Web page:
I have worked in hospitals for over 35 years, currently serving as a department head the past 10 years at Clark Regional Medical Center, in Materials Management and Purchasing. Most people in healthcare related fields are there because of a desire to serve others. I became a Partners in Education (PIE) volunteer in 2009, mentoring at Strode Station Elementary. I am very appreciative that the leadership at CRMC has allowed me to continue this now for over 6 years and even more grateful that the hospital has in turn partnered with Strode Station, allowing several other employees to help with afterschool tutoring as well as mentoring during the school day.
Partners in Education has two related roles; seeking out and matching volunteers with education needs, and matching schools with businesses, who can in turn support their “partner” with volunteers and/or financial help. We also work with Kiwanis, providing administrative support for their BUG (Bringing Up Grades) program, rewarding students for improvement. BUG is a wonderful program and Kiwanis should be proud of the work they are doing in this area.
Well into his second year as Director, Greg Yates has helped PIE gain official not-for-profit status, has brought on new business partners, while coordinating individual tutors, and working with the board to sustain PIE and to grow. PIE is not trying to be the biggest agency, nor are we trying to compete with other agencies; the needs are too great. We are simply trying to help Clark County improve student retention, improve student grades, and thereby improve the community, one child at a time.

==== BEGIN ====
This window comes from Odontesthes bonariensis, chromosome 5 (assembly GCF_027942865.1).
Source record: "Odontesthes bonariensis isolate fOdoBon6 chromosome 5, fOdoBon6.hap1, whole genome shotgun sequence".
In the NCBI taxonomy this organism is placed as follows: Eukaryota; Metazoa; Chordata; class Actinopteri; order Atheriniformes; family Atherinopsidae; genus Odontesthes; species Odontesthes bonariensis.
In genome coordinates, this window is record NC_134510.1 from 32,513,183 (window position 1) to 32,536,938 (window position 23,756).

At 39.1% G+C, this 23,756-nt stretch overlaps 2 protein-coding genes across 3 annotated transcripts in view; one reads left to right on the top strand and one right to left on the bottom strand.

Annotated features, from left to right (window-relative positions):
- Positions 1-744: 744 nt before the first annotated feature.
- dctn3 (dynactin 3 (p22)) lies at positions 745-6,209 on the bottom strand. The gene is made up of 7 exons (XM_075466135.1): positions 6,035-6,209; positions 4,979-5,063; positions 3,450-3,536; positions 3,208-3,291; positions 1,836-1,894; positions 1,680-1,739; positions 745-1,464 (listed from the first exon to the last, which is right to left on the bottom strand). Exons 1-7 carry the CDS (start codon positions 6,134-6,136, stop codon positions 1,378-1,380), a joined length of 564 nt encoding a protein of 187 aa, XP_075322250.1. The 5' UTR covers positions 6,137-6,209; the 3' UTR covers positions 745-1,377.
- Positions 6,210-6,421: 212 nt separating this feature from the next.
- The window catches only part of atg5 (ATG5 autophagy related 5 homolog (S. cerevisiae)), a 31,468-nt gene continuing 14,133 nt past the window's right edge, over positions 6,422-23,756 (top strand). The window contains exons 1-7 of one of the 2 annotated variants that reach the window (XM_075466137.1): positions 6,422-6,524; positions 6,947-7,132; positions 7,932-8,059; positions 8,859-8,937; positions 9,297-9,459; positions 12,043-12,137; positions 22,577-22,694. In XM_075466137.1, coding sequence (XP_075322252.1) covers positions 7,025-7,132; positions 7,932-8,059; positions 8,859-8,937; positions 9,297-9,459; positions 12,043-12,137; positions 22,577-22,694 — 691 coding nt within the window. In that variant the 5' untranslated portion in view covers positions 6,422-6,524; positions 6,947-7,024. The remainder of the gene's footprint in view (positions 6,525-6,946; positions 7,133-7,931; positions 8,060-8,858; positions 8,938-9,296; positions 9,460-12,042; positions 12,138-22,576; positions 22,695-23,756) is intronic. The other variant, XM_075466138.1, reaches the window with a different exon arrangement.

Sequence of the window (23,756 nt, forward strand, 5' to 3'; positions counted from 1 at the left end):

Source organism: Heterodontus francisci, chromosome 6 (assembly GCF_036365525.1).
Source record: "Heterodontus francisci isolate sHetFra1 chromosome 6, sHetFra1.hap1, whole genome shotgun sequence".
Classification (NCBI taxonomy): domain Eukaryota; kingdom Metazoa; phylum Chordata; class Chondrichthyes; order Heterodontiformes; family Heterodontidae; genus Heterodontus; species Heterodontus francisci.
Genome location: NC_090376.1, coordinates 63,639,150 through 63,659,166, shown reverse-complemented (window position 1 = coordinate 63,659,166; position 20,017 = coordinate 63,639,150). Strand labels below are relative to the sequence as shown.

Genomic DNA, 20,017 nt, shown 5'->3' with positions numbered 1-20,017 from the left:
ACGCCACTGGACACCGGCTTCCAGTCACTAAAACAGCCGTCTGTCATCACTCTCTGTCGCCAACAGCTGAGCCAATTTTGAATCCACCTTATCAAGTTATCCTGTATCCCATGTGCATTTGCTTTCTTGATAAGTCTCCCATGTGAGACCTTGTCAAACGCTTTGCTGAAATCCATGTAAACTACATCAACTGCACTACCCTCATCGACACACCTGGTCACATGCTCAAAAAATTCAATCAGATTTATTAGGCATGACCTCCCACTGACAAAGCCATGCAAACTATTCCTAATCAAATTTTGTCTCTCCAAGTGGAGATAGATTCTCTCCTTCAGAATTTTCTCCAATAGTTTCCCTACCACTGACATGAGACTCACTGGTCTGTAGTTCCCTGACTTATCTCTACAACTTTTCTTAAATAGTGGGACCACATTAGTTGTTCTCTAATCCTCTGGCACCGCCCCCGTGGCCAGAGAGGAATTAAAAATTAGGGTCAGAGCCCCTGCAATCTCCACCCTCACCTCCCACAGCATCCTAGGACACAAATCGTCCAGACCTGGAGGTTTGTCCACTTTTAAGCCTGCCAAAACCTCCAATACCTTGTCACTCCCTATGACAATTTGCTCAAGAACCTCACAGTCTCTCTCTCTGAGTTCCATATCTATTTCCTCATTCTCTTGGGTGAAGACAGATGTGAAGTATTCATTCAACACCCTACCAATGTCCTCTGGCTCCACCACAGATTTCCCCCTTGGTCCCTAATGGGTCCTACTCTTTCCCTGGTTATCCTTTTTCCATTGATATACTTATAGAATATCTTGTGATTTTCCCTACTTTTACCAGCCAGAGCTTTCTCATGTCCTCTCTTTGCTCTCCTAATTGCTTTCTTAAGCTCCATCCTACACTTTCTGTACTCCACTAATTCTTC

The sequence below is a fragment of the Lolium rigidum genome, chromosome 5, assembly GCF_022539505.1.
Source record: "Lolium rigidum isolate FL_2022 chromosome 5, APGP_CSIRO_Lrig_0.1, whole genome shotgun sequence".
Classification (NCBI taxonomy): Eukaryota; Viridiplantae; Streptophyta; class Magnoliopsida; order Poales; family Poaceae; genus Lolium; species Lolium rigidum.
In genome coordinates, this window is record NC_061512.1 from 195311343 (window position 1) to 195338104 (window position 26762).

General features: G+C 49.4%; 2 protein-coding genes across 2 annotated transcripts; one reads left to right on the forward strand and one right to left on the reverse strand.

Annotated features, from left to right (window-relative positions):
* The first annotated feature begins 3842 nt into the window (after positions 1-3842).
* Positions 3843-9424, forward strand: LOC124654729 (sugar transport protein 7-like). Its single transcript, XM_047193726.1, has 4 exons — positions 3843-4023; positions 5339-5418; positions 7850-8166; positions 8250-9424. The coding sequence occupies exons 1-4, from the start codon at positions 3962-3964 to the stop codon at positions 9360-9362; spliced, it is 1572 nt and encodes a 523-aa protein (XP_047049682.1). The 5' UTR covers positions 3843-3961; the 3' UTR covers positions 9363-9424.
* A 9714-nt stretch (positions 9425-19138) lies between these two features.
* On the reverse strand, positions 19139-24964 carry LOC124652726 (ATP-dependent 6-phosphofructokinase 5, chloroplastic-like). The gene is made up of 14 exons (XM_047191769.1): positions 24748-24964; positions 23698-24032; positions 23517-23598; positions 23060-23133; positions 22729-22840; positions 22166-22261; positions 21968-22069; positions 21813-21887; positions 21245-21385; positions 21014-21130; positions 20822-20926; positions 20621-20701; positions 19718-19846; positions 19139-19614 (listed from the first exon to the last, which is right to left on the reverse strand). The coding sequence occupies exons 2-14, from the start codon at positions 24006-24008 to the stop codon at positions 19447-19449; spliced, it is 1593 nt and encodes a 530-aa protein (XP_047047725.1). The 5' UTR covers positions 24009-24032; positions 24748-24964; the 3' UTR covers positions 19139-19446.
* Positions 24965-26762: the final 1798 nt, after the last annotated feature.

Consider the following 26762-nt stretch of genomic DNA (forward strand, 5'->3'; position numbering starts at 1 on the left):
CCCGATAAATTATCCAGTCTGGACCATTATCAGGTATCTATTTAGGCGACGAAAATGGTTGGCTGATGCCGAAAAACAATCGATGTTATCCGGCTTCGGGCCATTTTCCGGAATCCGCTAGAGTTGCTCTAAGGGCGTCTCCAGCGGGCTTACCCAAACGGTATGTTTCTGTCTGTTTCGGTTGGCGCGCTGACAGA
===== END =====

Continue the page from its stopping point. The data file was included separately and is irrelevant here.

Obtaining the trust of the business community requires relationship building. Our Director attends all Chamber of Commerce functions in order to network with these business leaders thus slowly building these relationships. Our Director also attended Leadership Winchester in his first year which broadened his knowledge of the community and is involved with this year's Leadership class.
This year we plan to find more ways to publicize the program through increased use of social media. We have increased our fan base on Facebook by over 500% in the last two years.